Times have changed, pets are family and if someone isn’t willing to take proper care of their pet, why on Earth do they have one? Why are people willing to pay over $1,000 for a puppy at a pet store but they won’t buy decent dog food to feed it, and then they spend a fortune on vet bills to treat all the symptoms caused by a poor diet?
For that matter, why aren’t more vets enlightened about pet food ingredients? I recently reconnected with a veterinarian in Pine Village at Hoofstock Veterinary Service. Dr. Cathy Alinovi who has recently gone “holistic” in other words, she received more than her veterinary education about pet food. She learned what all those ingredients in foods really are, and she learned that some of the “prescription diets” aren’t what they are cracked up to be ingredient wise. She knows the connection between ailments and pet food and she’s happy to recommend the same foods that I do. She has done her homework on ingredients! She does more than just treat symptoms; she gets to the root of the problem. So many pet ailments can be avoided or treated simply by changing the diet.
You don’t know how happy I am to finally speak to a veterinarian that does some research! It’s nice to be validated by a veterinarian! You also don’t know how happy I am to be able to buy awesome quality pet food at K&K feed store in Attica. I know now that I’ll never let another animal live the way my poor Dolly did when I was a kid. I’m so glad that I grew up, learned more about pet care, and continue to learn. Pet care isn’t just my job, it’s my mission! Education of pet owners is my goal. I promise that I will always answer your questions and try to point you to the best resources. Don’t let Dolly’s life be in vain. Take a close look at your pet and your pet’s care. Are you treating your pet as a member of your family? Do you care for your pet as you do your children? If not, make some changes today. It’s time that we are informed and make better choices for our pets.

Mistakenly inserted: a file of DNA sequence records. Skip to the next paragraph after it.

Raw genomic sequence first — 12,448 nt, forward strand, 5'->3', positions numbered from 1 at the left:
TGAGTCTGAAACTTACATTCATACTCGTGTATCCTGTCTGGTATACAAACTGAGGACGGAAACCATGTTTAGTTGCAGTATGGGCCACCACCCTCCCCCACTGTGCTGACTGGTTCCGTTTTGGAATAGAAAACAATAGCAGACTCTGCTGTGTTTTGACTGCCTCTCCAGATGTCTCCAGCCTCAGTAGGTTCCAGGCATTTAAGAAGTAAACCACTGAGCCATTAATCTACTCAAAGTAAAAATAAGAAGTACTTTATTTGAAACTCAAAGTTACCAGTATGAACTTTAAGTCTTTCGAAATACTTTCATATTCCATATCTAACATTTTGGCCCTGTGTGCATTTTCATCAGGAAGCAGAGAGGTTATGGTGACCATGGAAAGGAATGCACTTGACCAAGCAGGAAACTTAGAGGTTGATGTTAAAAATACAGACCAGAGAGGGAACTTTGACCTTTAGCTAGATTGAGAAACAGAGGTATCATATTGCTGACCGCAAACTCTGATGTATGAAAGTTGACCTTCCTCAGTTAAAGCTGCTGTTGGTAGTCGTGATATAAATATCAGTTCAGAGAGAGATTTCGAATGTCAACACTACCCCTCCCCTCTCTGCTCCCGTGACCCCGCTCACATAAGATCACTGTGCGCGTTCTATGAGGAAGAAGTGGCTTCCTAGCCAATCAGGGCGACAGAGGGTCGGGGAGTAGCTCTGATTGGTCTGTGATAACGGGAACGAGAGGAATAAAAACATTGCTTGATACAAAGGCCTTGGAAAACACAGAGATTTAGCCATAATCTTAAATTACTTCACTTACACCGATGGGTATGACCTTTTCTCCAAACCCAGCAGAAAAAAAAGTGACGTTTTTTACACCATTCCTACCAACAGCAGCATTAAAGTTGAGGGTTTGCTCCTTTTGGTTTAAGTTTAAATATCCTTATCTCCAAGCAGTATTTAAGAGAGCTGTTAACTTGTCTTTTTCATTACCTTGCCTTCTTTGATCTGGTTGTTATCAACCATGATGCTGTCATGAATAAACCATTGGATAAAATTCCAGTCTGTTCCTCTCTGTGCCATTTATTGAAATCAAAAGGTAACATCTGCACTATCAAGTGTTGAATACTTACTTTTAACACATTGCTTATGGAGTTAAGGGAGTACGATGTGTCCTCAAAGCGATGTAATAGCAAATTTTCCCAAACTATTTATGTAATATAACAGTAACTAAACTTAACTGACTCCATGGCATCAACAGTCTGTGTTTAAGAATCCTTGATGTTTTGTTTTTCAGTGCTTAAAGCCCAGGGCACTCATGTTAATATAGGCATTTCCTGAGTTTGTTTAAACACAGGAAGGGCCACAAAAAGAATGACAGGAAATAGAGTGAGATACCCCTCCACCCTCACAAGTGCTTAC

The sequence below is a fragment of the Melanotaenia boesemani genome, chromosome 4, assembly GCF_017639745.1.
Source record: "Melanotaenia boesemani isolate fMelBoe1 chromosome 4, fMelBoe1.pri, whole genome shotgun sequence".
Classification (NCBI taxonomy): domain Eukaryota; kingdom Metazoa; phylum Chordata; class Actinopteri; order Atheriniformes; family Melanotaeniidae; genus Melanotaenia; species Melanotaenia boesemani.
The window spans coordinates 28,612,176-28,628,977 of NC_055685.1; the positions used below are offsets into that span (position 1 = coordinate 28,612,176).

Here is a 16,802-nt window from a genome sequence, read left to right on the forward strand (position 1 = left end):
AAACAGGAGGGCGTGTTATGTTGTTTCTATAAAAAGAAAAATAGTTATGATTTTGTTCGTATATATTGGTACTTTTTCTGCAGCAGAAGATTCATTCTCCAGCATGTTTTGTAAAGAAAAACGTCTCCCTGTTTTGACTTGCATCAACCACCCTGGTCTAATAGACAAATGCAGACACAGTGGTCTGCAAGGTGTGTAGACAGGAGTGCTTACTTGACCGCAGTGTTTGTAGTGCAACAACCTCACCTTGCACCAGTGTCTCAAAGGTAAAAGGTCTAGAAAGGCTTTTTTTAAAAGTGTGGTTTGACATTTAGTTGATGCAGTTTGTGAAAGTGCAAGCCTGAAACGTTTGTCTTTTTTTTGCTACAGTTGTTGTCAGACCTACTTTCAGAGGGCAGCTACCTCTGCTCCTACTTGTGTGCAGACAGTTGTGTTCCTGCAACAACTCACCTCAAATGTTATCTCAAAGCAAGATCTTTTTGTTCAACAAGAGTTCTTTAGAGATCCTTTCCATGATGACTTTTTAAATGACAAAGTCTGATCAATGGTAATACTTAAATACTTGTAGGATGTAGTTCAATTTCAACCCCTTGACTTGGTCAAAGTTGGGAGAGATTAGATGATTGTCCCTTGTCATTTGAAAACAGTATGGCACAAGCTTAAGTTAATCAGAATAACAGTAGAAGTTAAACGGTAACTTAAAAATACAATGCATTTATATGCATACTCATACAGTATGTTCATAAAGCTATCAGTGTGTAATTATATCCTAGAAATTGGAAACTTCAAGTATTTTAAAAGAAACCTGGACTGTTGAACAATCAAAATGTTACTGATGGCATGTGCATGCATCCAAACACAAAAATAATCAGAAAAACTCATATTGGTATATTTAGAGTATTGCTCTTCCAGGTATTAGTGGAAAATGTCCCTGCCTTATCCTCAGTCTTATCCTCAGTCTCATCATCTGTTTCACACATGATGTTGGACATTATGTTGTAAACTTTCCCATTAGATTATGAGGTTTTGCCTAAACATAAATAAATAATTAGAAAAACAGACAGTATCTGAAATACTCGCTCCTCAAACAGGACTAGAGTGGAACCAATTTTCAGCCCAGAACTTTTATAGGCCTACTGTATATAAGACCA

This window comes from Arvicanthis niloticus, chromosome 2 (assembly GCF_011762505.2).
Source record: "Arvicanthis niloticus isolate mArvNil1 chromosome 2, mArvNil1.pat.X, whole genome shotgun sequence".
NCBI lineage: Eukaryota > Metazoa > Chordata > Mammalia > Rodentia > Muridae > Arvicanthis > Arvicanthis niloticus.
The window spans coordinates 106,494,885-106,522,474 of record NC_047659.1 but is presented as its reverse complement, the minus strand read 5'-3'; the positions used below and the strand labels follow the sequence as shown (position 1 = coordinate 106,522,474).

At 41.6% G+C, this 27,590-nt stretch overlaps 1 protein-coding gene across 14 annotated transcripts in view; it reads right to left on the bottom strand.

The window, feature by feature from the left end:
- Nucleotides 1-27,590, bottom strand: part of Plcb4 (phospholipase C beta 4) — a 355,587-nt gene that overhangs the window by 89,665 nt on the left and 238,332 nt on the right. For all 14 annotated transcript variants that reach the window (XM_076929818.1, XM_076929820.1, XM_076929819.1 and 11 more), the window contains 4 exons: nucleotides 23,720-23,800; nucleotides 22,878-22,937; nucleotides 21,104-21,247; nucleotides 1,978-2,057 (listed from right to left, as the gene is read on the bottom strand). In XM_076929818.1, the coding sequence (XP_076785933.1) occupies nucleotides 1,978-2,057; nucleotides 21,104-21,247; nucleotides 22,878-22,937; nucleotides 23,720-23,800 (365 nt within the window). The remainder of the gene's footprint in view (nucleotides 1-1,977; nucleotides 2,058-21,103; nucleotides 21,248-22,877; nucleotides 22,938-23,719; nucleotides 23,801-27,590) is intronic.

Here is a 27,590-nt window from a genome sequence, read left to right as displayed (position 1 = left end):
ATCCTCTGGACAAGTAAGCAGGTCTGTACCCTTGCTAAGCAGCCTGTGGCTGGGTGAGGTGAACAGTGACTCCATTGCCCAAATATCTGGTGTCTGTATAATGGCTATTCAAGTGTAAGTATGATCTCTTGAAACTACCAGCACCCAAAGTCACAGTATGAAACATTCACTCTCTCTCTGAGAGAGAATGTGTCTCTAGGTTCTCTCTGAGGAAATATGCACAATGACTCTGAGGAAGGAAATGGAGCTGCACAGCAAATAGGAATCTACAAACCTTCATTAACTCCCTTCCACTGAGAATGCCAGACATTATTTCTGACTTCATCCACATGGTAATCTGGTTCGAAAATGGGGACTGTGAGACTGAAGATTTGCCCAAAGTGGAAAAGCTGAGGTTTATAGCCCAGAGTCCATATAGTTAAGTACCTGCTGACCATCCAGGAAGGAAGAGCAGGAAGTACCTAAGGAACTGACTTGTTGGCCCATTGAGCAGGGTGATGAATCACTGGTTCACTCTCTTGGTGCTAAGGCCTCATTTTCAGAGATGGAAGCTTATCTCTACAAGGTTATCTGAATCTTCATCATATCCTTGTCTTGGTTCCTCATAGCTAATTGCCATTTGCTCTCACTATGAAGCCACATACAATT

September 15, 2008 Butterfly Births and Broken Hearts

My kids and I witnessed something rather amazing today. I had bought a squirrel feeder a couple weeks ago and I hadn’t had time to put it up yet, so it was just leaning against my porch. When I was ready to hang it, my son tells me, “no Mom, you can’t hang it yet, it has a cocoon on it”. Sure enough, underneath the little seat where the squirrel would sit to eat his ear of corn, a little chrysalis was hanging. I left it alone until yesterday when we showed the little chrysalis to a friend. I could start to see through the tiny green bag and could see the outline of wings. We put the squirrel feeder upstairs on our screened in porch so we could observe it as it went along.